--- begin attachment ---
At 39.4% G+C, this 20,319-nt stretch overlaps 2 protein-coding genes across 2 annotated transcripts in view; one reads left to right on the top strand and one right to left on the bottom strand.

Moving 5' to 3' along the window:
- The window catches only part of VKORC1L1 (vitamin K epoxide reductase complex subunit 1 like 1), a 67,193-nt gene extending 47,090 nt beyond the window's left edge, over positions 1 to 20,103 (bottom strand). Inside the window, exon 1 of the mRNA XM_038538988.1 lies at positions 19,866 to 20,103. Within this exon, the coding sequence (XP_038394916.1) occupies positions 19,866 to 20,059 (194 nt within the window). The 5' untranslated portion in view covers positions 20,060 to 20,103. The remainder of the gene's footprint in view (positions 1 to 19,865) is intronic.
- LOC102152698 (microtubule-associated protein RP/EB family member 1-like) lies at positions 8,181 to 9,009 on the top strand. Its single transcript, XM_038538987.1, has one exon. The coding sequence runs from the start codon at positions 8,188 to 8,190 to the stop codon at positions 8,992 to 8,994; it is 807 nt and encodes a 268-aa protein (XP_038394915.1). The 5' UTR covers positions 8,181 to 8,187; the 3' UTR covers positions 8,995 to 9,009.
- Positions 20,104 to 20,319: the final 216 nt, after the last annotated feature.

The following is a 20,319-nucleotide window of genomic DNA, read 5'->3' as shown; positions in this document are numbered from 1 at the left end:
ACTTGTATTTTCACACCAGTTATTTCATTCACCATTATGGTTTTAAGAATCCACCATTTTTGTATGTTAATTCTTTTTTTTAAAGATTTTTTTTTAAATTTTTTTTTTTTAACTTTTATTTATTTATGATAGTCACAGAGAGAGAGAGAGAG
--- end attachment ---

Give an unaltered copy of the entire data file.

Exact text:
At 39.4% G+C, this 20,319-nt stretch overlaps 2 protein-coding genes across 2 annotated transcripts in view; one reads left to right on the top strand and one right to left on the bottom strand.

Moving 5' to 3' along the window:
- The window catches only part of VKORC1L1 (vitamin K epoxide reductase complex subunit 1 like 1), a 67,193-nt gene extending 47,090 nt beyond the window's left edge, over positions 1 to 20,103 (bottom strand). Inside the window, exon 1 of the mRNA XM_038538988.1 lies at positions 19,866 to 20,103. Within this exon, the coding sequence (XP_038394916.1) occupies positions 19,866 to 20,059 (194 nt within the window). The 5' untranslated portion in view covers positions 20,060 to 20,103. The remainder of the gene's footprint in view (positions 1 to 19,865) is intronic.
- LOC102152698 (microtubule-associated protein RP/EB family member 1-like) lies at positions 8,181 to 9,009 on the top strand. Its single transcript, XM_038538987.1, has one exon. The coding sequence runs from the start codon at positions 8,188 to 8,190 to the stop codon at positions 8,992 to 8,994; it is 807 nt and encodes a 268-aa protein (XP_038394915.1). The 5' UTR covers positions 8,181 to 8,187; the 3' UTR covers positions 8,995 to 9,009.
- Positions 20,104 to 20,319: the final 216 nt, after the last annotated feature.

The following is a 20,319-nucleotide window of genomic DNA, read 5'->3' as shown; positions in this document are numbered from 1 at the left end:
ACTTGTATTTTCACACCAGTTATTTCATTCACCATTATGGTTTTAAGAATCCACCATTTTTGTATGTTAATTCTTTTTTTTAAAGATTTTTTTTTAAATTTTTTTTTTTTAACTTTTATTTATTTATGATAGTCACAGAGAGAGAGAGAGAG